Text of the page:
#TheMission is the reflection for September 13, 2015. Who Jesus Christ is, who we believe him to be, has an impact on whether we are ready to die or not. Even more, it has an impact on how and when we are ready to live life, and live it to the full. Find out how in “The Mission”, the podcast for this week. Get this podcast on your phone. #MSAWordfortheDay #MySpiritualAdvisor #Sermon #Homily #TextingWhileDriving #EmilyBrochu #Philo #JohnWesley #Called #Persecution #MissionReady #Forgiveness #Prepare
For My Spiritual Advisor, this is Mark Kurowski with a reflection for Sunday, 9/13/2015 The 24th Sunday of Ordinary Time.
Please pause this audio and read Mark 8:27-38. The Catholic readings for this week stop at verse 35.
The text message said, ‘I love you and I’ll try to do I can to make you happy’
It was the message of Emily Brochu, 20, who was texting her boyfriend instead of watching where she was going. Instead of getting back to him, she crashed into the back of a semi-tractor trailer and died. Can you just imagine all the loose ends of a life taken so suddenly? I have a link to the article on the website MySpiritualAdvisor.com for you to see.
What if you knew you were going to die and how you were going to die, how do you think you would react?
Unlike the sudden and tragically sad incidence of Emily Brochu, and more than once, I have been called to the bedside, living room, or kitchen table to assist someone who has learned that they are going to die. The last time, I was called to listen to and then counsel a person who had ALS, also known as Lou Gehrig’s Disease. How did I counsel them?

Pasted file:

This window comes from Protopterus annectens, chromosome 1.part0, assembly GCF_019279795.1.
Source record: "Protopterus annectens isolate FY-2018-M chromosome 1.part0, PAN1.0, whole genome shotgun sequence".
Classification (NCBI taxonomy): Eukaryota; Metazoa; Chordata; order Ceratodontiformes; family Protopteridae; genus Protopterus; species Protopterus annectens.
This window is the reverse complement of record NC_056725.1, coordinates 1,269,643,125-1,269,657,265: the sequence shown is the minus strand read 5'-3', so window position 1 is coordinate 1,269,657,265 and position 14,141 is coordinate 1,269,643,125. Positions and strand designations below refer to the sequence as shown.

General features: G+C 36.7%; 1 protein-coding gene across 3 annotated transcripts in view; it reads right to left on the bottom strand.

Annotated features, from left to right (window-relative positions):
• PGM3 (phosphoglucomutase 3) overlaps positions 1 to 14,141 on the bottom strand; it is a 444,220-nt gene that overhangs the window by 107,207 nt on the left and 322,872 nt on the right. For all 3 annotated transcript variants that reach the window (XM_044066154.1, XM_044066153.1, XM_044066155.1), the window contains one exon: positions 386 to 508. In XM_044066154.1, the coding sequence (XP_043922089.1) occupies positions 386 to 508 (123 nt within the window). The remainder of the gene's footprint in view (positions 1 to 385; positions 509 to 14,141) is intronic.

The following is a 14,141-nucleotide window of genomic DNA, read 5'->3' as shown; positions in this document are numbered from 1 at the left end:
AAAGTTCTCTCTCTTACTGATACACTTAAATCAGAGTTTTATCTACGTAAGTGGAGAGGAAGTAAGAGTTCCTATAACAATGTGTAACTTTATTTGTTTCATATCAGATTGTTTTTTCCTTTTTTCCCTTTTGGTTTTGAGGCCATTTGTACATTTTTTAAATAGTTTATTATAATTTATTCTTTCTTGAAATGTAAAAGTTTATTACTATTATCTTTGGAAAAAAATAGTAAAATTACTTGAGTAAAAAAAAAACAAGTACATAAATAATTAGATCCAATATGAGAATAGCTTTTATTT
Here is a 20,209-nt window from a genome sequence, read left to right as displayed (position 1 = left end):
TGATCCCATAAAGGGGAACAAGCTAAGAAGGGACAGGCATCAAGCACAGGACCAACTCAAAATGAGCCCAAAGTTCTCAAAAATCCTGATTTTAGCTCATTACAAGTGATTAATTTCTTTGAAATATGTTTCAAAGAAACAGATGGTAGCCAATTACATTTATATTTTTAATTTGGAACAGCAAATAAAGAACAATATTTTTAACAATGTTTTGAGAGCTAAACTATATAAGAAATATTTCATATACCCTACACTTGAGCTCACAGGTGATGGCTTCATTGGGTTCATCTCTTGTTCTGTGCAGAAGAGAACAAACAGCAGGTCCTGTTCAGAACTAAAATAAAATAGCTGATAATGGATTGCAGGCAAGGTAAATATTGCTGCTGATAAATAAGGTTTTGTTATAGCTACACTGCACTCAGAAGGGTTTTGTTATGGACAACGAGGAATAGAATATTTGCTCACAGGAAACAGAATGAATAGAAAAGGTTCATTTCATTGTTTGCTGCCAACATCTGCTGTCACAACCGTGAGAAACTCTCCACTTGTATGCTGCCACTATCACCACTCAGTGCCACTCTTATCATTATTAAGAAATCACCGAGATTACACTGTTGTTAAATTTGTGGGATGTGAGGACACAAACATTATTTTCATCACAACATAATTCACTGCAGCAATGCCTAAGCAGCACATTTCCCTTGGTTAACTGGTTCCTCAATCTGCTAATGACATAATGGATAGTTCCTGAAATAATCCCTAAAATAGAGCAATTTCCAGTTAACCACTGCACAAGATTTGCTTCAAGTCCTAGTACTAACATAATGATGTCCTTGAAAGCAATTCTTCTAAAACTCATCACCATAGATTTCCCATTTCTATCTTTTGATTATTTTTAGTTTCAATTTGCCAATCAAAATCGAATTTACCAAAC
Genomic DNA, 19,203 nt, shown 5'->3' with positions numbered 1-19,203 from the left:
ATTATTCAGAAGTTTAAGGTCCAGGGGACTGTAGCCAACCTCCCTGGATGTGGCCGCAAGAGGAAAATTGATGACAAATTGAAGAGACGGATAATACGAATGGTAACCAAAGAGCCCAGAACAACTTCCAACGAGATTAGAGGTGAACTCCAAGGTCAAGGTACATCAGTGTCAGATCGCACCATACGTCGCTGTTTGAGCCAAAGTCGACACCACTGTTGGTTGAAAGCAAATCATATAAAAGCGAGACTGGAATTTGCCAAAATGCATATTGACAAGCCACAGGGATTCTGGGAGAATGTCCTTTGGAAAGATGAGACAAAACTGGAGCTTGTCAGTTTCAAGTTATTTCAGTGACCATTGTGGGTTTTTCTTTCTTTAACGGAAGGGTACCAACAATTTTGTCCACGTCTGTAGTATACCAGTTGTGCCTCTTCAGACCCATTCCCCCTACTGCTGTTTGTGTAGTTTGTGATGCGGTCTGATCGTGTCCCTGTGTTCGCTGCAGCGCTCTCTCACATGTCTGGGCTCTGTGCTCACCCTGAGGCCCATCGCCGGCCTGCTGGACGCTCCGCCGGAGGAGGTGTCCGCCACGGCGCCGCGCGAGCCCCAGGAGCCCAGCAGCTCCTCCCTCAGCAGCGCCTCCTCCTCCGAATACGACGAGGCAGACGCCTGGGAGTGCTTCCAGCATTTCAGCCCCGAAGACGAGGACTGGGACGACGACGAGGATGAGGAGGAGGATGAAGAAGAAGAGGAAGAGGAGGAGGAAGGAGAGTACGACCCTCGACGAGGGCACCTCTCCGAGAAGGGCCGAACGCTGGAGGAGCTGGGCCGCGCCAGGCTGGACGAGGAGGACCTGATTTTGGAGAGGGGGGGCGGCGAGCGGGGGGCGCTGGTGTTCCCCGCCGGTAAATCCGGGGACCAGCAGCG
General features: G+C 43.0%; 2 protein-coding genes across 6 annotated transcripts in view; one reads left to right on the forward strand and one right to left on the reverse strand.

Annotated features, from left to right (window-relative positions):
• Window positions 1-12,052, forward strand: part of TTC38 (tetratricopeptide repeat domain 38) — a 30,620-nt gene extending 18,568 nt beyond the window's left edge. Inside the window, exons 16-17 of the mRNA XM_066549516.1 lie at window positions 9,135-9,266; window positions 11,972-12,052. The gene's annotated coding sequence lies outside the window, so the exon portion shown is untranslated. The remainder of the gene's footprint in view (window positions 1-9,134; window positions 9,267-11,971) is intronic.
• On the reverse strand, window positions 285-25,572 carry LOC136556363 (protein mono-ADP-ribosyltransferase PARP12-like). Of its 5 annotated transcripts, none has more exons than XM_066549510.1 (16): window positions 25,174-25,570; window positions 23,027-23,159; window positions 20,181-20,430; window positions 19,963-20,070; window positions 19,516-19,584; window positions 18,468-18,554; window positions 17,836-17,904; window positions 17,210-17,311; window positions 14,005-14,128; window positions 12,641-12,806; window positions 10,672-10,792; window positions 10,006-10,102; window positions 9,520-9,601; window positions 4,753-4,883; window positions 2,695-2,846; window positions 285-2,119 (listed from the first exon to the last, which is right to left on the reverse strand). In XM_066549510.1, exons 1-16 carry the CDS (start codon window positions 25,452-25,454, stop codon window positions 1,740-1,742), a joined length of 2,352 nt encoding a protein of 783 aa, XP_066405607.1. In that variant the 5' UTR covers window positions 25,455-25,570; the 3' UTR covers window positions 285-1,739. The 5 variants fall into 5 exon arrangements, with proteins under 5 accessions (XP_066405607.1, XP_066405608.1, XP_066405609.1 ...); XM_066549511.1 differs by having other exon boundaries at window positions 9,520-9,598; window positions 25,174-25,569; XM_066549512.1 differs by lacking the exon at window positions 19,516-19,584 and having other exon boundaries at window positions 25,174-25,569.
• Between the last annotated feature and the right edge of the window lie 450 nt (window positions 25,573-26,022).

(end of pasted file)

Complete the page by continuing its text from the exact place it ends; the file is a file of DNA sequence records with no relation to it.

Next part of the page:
The ancient Roman Philosopher Philo, who was a Hellenistic Jew, and Suetonius, who was an ancient Roman historian, both remarked that it was widely held that to know the circumstances of one’s own death ahead of time was to be considered a mark of wisdom. Or, it was considered a sign of the gift of an extraordinary person. That is how I counseled the person who knew they were going to die. I told them it was a gift.
If we know that we are going to die, we have an extreme advantage to those who are like Emily. If we know we are going to die, we can begin to make arrangements. I don’t know about you, but I would go through my inventory of wrongs I have committed one more time just to make sure I have apologized. I would make sure I have said that I loved everyone around me who is special to me. I would make sure that all of my papers are in order for my children. I would do all the good I can, wherever I can, whenever I can. More than anything, I would make sure that I have a steady and sure relationship with God. I would be on a mission.
The biggest revelation in Mark 8 for us today is that Jesus says for the first time in this Gospel that he came to be rejected, suffer, die and rise again. It is definitely a shock to the apostles as Peter demonstrates. How can the Messiah suffer? Isn’t the Messiah supposed to be the one who delivers everyone? It reminds me of when you get the call to go into the ministry or the priesthood.
I remember when I was called to be a pastor. It was an exhilarating feeling for me. It was in the mighty rush of the Wind like at Pentecost. I thought it meant that there would be smooth sailing. God was going to change the world through me! I loved John Wesley and I was going to be just like him and help reignite the movement to holiness and devotion to Jesus Christ. Little did I know at the time that Wesley was run out of Savannah, GA when he was a missionary. Nor did I know that he started a riot and was bloodied at Wednesbury in England because of what he said about Jesus Christ.